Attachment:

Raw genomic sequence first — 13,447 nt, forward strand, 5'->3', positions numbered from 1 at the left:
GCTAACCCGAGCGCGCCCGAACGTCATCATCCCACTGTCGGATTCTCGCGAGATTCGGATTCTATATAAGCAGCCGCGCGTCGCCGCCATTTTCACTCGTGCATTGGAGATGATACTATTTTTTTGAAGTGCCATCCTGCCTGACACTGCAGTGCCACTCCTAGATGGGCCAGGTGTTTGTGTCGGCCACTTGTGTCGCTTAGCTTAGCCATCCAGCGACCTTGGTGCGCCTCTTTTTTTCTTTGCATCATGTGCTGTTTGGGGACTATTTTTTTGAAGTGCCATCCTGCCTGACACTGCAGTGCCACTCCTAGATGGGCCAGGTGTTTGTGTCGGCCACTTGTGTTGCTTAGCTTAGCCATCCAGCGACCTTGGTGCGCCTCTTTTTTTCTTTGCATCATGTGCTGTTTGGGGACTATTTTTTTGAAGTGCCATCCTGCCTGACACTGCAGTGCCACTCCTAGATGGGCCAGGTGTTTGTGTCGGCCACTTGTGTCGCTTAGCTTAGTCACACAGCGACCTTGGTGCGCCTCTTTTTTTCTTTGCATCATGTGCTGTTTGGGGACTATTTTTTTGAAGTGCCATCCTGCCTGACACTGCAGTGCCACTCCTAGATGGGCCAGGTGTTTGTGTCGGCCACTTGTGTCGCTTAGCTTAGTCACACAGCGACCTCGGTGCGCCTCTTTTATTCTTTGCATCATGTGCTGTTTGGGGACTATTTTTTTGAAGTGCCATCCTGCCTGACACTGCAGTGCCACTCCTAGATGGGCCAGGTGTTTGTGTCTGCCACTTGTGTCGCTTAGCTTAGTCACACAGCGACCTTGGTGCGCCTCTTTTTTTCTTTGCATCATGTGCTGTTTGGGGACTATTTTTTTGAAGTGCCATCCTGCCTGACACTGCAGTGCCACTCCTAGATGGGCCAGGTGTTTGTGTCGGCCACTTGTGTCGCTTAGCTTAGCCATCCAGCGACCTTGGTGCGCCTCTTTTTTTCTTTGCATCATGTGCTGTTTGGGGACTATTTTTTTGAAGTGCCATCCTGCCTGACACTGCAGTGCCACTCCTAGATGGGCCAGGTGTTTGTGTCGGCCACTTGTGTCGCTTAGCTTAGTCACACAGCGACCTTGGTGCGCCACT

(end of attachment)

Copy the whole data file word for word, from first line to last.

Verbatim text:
Raw genomic sequence first — 13,447 nt, forward strand, 5'->3', positions numbered from 1 at the left:
GCTAACCCGAGCGCGCCCGAACGTCATCATCCCACTGTCGGATTCTCGCGAGATTCGGATTCTATATAAGCAGCCGCGCGTCGCCGCCATTTTCACTCGTGCATTGGAGATGATACTATTTTTTTGAAGTGCCATCCTGCCTGACACTGCAGTGCCACTCCTAGATGGGCCAGGTGTTTGTGTCGGCCACTTGTGTCGCTTAGCTTAGCCATCCAGCGACCTTGGTGCGCCTCTTTTTTTCTTTGCATCATGTGCTGTTTGGGGACTATTTTTTTGAAGTGCCATCCTGCCTGACACTGCAGTGCCACTCCTAGATGGGCCAGGTGTTTGTGTCGGCCACTTGTGTTGCTTAGCTTAGCCATCCAGCGACCTTGGTGCGCCTCTTTTTTTCTTTGCATCATGTGCTGTTTGGGGACTATTTTTTTGAAGTGCCATCCTGCCTGACACTGCAGTGCCACTCCTAGATGGGCCAGGTGTTTGTGTCGGCCACTTGTGTCGCTTAGCTTAGTCACACAGCGACCTTGGTGCGCCTCTTTTTTTCTTTGCATCATGTGCTGTTTGGGGACTATTTTTTTGAAGTGCCATCCTGCCTGACACTGCAGTGCCACTCCTAGATGGGCCAGGTGTTTGTGTCGGCCACTTGTGTCGCTTAGCTTAGTCACACAGCGACCTCGGTGCGCCTCTTTTATTCTTTGCATCATGTGCTGTTTGGGGACTATTTTTTTGAAGTGCCATCCTGCCTGACACTGCAGTGCCACTCCTAGATGGGCCAGGTGTTTGTGTCTGCCACTTGTGTCGCTTAGCTTAGTCACACAGCGACCTTGGTGCGCCTCTTTTTTTCTTTGCATCATGTGCTGTTTGGGGACTATTTTTTTGAAGTGCCATCCTGCCTGACACTGCAGTGCCACTCCTAGATGGGCCAGGTGTTTGTGTCGGCCACTTGTGTCGCTTAGCTTAGCCATCCAGCGACCTTGGTGCGCCTCTTTTTTTCTTTGCATCATGTGCTGTTTGGGGACTATTTTTTTGAAGTGCCATCCTGCCTGACACTGCAGTGCCACTCCTAGATGGGCCAGGTGTTTGTGTCGGCCACTTGTGTCGCTTAGCTTAGTCACACAGCGACCTTGGTGCGCCACT